Book Review – “Hawkes Harbor”

Want a break from the Halloween movie reviews? How
about a vampire novel review?

General Information

Title: Hawkes Harbor

Author: S. E. Hinton

Original Publication Date: September, 2004

ISBN: 0-765-30563-1

Cover Price: $21.95 US, $31.95 Can

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Past fiction reviews can be found here.


The novel begins with the introduction of a mental
patient who has
scars on his neck, partial amnesia, and a fear of the
dark. At this
point, I was pretty sure I knew where the novel was
going. I was
quite wrong. I’ve never read a vampire story
anything like the second
half of this one. The change from the traditional
story in early
chapters to what this becomes is gradual and
pleasant, too.

High Point

A conversation at the bar on a luxury liner.

Low Point

A night visit from the nurse. (It was somewhat
pointless, and opened
doors to problems with a facility that should have
been pristine in
its operation for the purposes of the story.)

The Scores

My opinion of the originality changed
through the course of
the novel. In the first couple of chapters, I felt
like I knew this
story, and could already tell where it was going.
Each chapter had
the conversation/flashback/conversation structure,
the nature of
Grenville was clear to the reader, and the homage to
Stoker seemed
clear. About half way through, I hit a chapter that
didn’t fit the
same structure that the others had. That’s when I
realized that I was
no longer sure about where this was going. There
were surprises for
me right up to the end. I give it 5 out of 6,
dampened only by the
standard opening.

The imagery is there, and well paced. We
don’t always have a
complete picture of a location the first time we
visit it, but the
descriptions continue to develop as the details
become relevant. I
still can’t imagine the layout of the Hall, but I’m
aware of the major
rooms within. I give it 4 out of 6.

The story becomes more interesting as it
drifts away from the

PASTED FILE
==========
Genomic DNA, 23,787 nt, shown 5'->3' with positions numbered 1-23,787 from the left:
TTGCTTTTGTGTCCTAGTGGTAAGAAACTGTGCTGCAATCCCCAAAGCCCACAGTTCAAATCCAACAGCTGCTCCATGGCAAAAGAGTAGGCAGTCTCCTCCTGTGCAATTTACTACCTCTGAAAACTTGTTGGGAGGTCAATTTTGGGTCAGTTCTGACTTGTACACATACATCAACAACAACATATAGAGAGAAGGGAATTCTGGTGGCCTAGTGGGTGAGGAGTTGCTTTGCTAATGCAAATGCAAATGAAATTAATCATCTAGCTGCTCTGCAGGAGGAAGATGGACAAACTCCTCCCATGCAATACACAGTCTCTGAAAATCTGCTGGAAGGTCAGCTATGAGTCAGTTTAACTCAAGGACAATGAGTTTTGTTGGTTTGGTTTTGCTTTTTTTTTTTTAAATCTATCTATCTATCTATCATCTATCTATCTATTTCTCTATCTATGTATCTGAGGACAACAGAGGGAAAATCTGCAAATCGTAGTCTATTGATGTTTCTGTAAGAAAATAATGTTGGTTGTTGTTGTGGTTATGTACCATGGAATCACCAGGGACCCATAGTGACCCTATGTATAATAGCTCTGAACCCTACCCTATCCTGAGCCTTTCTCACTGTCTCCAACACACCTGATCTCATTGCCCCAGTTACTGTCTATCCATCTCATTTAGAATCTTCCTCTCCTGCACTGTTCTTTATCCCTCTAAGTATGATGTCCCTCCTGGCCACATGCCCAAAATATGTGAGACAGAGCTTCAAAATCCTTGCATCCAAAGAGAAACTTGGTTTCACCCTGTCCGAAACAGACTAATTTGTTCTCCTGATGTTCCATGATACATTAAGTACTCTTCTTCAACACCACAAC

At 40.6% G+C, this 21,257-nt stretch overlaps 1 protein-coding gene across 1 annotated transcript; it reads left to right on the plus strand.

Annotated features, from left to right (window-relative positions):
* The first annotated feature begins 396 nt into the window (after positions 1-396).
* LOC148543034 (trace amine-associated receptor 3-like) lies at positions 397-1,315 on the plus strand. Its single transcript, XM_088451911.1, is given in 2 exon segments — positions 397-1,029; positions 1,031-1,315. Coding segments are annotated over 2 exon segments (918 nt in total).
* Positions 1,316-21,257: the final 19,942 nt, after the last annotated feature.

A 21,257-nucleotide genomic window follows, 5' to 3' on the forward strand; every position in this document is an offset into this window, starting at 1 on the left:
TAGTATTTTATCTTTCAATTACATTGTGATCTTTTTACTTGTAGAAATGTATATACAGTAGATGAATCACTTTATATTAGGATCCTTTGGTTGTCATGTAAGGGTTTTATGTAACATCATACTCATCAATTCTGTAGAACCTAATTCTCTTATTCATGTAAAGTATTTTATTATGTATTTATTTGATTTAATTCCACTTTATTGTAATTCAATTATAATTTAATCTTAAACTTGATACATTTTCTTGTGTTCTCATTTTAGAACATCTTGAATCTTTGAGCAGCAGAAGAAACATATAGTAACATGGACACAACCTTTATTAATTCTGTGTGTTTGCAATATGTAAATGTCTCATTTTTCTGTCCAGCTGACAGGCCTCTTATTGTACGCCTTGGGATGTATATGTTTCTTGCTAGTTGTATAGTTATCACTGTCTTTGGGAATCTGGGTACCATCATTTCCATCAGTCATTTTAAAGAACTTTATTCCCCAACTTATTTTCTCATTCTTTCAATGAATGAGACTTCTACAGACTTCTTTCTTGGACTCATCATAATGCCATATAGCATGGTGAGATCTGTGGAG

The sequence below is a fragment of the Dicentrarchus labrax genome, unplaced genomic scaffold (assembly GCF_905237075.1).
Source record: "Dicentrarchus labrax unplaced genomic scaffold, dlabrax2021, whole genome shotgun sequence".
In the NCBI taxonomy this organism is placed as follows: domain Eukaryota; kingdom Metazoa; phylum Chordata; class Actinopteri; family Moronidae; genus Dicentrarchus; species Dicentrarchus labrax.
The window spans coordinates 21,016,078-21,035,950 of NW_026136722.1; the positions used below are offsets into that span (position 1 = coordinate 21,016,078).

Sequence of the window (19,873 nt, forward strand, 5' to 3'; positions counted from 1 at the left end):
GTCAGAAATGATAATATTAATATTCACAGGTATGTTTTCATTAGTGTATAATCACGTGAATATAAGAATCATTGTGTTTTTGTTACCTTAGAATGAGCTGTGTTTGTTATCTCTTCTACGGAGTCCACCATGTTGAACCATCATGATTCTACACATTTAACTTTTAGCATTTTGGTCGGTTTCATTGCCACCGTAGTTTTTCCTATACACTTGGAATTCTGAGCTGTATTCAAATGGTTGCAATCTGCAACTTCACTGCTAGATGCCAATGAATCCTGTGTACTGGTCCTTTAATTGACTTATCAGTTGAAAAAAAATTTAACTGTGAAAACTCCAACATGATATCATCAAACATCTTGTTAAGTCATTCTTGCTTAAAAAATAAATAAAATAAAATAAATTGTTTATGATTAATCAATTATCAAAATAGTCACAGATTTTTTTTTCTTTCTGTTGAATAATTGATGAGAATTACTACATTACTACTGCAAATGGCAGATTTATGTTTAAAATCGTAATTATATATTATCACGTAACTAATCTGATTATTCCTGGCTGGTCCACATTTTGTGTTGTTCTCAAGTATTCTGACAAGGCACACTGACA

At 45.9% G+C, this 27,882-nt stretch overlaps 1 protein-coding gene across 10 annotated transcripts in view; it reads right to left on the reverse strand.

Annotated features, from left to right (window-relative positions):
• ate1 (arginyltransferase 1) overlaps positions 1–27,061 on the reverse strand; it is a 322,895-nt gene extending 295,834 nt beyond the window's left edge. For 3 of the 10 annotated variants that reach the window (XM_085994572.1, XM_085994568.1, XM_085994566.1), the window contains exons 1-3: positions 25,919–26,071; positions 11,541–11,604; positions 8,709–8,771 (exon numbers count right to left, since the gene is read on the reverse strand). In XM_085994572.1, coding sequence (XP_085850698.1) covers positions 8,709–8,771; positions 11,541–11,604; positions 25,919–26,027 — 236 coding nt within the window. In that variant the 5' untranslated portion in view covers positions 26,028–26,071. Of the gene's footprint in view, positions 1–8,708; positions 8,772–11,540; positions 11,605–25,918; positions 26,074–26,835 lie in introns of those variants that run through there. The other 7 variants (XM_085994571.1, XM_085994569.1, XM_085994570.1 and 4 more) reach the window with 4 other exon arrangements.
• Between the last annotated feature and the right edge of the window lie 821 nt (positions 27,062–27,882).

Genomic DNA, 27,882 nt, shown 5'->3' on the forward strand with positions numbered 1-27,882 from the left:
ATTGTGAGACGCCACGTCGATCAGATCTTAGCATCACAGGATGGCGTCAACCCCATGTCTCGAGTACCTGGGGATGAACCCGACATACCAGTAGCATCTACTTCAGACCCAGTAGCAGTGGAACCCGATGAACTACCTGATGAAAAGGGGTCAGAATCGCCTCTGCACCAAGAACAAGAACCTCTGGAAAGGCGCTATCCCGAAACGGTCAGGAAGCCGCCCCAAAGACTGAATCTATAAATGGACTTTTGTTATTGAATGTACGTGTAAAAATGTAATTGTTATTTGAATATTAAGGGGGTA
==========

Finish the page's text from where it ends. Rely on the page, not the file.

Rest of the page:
standard vampire story. I still don’t understand how
exactly a
particular feat was accomplished, but since the story
is told from the
perspective of a character would probably wouldn’t
understand (or care
about) those details, it’s not a big obstacle. (It’s
like Shelley
omitting the details that brought the monster to life
Frankenstein.) It’s a vampire story that’s about
characters, not
horror. The events hold together well, and the
non-linear style is
very well constructed to keep you guessing. Most
importantly, it was
hard to predict, but didn’t depend on shock,
coincidence, or other
elements that feel forced and unnatural to stay
unpredictable. I give
it 6 out of 6.

The characterization is the core of the
story. There is a
large amount of growth for both of the main
characters, and it feels
quite natural as it unfolds. The entire chapter on
the luxury liner
is great for this, but one moment of it pulls things
together so
nicely that it was chosen as the high point. I give
it 6 out of 6.

The emotional response had some initial
disappointment, as this seemed to be a retread of
familiar territory.
I had fond enough memories of The Outsiders
to expect
something better than the same old vampire story from
Thankfully, this is not the same old vampire story.
I suspect the
standard opening was her way of telling the reader
that this is a
departure from the realism of her most famous work.
It grew into a
very personal and compelling story. The
unpredictability is a big
asset in this category, too. I give it 5 out of 6.

The editing of the content is very good.
There was the one
brief moment (the Low Point) that didn’t seem to fit,
but the events
are otherwise what they need to be. The
conversations had one
irritation, though. There were a number of times
that a pause in a
character’s dialogue was marked by a new paragraph
with both opening
and closing quotation marks. Anytime that happens, I
assume that the
speaker is the other person, as the convention (which
is followed at
other times in the novel) is to either leave off the
closing quotation
marks on the first portion of the dialogue, or to
insert prose that
isn’t dialogue. I could always sort things out
quickly, but that
mental sorting shouldn’t have to happen. I give it 4
out of 6.

Overall, this is a rather atypical vampire
story. If you
want proof that vampires can be well handled outside
of a horror
story, pick this up. I give it 5 out of 6.

In total, Hawkes Harbor receives 35 out of

Additional Notes and Comments

I should point out that this is Hinton’s first novel
targeted at an
adult audience, so if you’re thinking of buying it
for your kids based
on her work with The Outsiders and others,
you’ll probably
want to read it yourself first, just to make sure you
want to expose
them to this content. (There’s more sex and less
violence than most
the other vampire stories I’ve read.)